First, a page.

One small show, one giant danger
by Kim Poor
Conspiracy theorists have claimed for years that the Moon landings were faked. It used to be their ramblings were little more than an annoyance, given as much credence as flat-earthers.|
Today however, their claims have begun to spread like a cancer mostly due to the repeated airings of the FOX Network's "Conspiracy Theory: Did We Go to the Moon?". No longer limited to the ravings of loonies, support has gathered among housewives, children and those you thought knew better.
The broadcast of this program (twice in the US, once in Britain) triggered widescale debate inside offices, on the streets, at bars and just about any other place where people could gather and talk. The result has been a growing belief that the Moon landings were a Hollywood stunt -- the most expensive movie ever made -- filmed at Area 51. If the space race could not be won with technology, we did what we do best -- faked it on film.
With so many of today's movies containing astounding special effects, it isn't much of a stretch to believe a young mind might assume that the ability to fake such an event as a Moon landing has always been possible. It's equally hard to fault their reasoning -- since we can't make it to the Moon today, how could we have done so long ago?
The program raises a host of questions that to non-scientific types with a "National Enquirer" mentality sound like a logical examination of the facts. Even my kids expressed concern because of schoolyard taunts related to the alleged hoax. Each of the questions can be explained, but many will take
some study and guidance for a cogent and convincing argument.
I submit that all "true believers" must go forth and spread the truth (do I sound like an evangelist?). If we do not, in another generation the "moon hoax" could cast (at the very least) a strong shadow of doubt on the accomplishments of the early space program. There will be no one left who was present, and certainly no Apollo astronauts.
Your autograph collections could become worthless, or worth less.
Sure, that sounds like an alarmist, worst-case scenario, but look at what's happening now. If you haven't already been confronted by a hoax believer (HB), it is only a matter of time. At minimum, it takes a noble exercise to debunk the major points that seem to comprise the cornerstones of an HB's arguments. The more people armed with facts, the more prepared for an HB encounter, then, to coin a phrase, that's one small step. We must be as focused and fanatic as they are.
We have the ability to inspire a whole new generation to understand the wonder and glory of what we accomplished over thirty years ago. Born-again space geeks! Of course there are those who will never submit. Evolution will take care of their kind.
Of course, there will eventually come a time when people will be living on the Moon, and this whole debate will be moot, but that may be a long time in the future. We will probably have people living on Mars long before.
The foremost HB argument seems to be "Why can't you see stars in any of the pictures?" Our UPS driver, a man I thought intelligent because of his nerdy appearance, could not stop talking about it (knowing that we deal in space memorabilia) insinuating that our whole business was a sham.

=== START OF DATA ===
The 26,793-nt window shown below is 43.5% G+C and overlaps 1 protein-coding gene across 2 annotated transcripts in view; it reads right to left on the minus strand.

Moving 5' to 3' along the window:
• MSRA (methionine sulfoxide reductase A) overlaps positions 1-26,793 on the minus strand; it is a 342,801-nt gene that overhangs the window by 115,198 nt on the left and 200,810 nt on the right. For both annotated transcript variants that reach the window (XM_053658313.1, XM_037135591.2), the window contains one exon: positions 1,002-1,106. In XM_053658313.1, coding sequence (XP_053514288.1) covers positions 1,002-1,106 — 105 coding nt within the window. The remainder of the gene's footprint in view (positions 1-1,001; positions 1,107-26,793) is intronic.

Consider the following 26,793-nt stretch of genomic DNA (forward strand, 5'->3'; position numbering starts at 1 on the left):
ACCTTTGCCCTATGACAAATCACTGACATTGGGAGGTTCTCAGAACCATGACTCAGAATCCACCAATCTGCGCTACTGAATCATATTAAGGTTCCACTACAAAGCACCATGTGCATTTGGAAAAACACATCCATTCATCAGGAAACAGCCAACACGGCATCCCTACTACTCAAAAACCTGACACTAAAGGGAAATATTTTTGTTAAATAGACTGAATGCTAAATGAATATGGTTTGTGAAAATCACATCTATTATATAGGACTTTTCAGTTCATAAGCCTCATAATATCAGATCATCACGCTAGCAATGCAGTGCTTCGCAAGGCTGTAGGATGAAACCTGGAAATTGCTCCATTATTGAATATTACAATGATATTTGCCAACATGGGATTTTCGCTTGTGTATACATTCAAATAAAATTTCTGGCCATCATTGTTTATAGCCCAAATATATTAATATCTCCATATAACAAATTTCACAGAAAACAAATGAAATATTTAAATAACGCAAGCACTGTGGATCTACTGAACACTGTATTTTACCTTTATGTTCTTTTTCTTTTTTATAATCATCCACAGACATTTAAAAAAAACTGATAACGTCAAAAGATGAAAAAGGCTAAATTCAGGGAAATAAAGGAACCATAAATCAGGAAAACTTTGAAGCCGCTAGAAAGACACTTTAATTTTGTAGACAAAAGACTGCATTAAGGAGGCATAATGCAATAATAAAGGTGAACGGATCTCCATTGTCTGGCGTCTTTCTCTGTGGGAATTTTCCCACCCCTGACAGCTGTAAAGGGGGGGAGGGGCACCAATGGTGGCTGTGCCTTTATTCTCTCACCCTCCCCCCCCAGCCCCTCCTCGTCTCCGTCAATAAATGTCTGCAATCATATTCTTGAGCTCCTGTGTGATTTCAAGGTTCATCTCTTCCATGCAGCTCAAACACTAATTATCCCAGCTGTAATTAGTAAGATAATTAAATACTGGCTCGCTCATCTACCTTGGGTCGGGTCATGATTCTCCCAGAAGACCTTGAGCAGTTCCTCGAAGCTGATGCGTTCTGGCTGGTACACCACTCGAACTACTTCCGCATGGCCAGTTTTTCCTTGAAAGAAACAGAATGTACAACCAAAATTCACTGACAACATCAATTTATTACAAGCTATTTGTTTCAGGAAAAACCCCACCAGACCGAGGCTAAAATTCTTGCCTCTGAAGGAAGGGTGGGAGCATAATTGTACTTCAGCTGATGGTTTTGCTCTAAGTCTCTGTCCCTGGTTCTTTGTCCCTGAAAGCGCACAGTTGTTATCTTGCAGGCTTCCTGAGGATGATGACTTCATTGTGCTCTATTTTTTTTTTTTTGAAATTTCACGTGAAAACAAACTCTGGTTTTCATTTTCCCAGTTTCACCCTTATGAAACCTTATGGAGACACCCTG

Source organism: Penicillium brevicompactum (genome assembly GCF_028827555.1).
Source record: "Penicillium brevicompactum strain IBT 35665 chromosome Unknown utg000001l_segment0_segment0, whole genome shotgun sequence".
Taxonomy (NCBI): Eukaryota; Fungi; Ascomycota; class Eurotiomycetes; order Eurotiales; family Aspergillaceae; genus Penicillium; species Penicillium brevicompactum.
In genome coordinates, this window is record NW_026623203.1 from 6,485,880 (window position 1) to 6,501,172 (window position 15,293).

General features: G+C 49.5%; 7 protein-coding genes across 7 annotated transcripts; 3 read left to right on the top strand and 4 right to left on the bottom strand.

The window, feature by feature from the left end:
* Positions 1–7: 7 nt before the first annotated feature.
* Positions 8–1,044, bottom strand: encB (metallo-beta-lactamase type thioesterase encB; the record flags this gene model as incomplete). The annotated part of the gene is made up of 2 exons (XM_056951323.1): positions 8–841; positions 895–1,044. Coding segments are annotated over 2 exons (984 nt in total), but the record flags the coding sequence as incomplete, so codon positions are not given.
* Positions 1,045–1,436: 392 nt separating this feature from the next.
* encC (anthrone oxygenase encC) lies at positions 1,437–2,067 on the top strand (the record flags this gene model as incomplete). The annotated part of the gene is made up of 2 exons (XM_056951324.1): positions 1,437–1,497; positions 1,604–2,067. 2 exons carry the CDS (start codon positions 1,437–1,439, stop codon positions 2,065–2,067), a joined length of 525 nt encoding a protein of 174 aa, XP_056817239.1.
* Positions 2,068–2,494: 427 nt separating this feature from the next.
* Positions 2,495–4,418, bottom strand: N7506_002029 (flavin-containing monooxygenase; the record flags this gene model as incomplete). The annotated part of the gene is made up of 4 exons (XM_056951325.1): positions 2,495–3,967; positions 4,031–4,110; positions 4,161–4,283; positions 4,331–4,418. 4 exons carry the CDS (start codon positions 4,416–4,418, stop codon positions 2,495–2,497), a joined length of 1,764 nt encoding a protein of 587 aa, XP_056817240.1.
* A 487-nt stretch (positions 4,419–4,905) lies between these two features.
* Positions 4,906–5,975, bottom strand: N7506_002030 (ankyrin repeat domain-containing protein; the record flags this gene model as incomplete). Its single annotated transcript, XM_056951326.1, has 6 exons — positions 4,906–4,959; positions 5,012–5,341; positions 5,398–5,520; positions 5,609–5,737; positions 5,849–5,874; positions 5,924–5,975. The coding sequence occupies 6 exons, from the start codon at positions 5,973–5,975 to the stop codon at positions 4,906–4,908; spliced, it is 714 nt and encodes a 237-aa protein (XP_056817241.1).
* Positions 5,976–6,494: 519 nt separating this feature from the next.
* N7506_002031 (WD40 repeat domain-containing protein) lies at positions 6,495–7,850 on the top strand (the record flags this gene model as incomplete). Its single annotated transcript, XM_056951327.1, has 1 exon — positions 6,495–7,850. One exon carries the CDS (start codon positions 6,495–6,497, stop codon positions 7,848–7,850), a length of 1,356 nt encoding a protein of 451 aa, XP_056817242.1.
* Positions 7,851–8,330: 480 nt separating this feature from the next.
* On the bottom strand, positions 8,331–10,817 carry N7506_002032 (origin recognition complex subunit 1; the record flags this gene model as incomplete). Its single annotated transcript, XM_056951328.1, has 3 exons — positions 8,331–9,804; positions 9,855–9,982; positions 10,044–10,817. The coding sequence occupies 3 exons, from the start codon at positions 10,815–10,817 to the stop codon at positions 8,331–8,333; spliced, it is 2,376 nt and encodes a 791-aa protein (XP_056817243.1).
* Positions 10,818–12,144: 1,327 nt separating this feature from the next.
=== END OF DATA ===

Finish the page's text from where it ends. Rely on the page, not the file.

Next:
My simple answer was "You can't see stars in the daytime." Just because the sky is black doesn't mean it's night. There is still a glaringly bright sun, earthlight, and the landscape lit in every direction. Cameras cannot capture bright and dim objects in the same shot. Even on Earth at night, you need a long exposure to photograph stars.
Of the 20-odd HB arguments, some are based on bad science, some on bad photography (even though they often quote photographic "experts"), but most are just an ignorance of the truly alien environment of an airless Moon and how things behave there.
Some astronauts report no confrontations, but others, like Neil Armstrong
are called upon to "prove" they went to the Moon. Armstrong had a good retort:
laser beams are reguarly bounced off special reflectors on the Moon to accurately measure its distance from the Earth. "I put one of those there," counters Armstrong. "If we didn't go to the Moon, how did those get there?"
Ironically, many of the HB's arguments can be used against them. They speculate that details were "forgotten" by NASA's cinematographers, such as the lack of lunar dust billowing upon landing or the flags flapping "in the wind." However, for either of these not to have occurred, the movie set would have had to have been a near-perfect vacuum. This is not possible. Personally, I believe Dave Scott's "hammer and feather" experiment proves it all.
Jim Lovell was asked about the HB profiled on the FOX show, Bill Kaysing and in response called him a "kook." Lovell was quickly sued for slander by Kaysing, but the case was dismissed, as Kaysing couldn't afford a lawyer (he was being evicted from his trailer park.)
Even if you haven't yet seen the FOX program, there are a couple of good hoax-debunking websites, as well as a few HB websites. These have links to
other sites, too. Have a look and be informed:Bad Astronomy: Fox TV and the Apollo Moon Hoax
Red Zero: NASA Moon Hoax
Conspiracy theorists are everywhere! They look just like you and me. It's them or us. The future of the world is in your hands!
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Kim Poor has become one of the world's best known space artists. His unique style and dramatic use of color and perspective has won numerous awards and has been seen in many publications, movies and television shows worldwide. He was a co-founder and the first president of the IAAA, the international guild of space artists, and today owns the world's first and largest gallery devoted to space art, Novaspace Galleries.|
He can be reached through his website at firstname.lastname@example.org.
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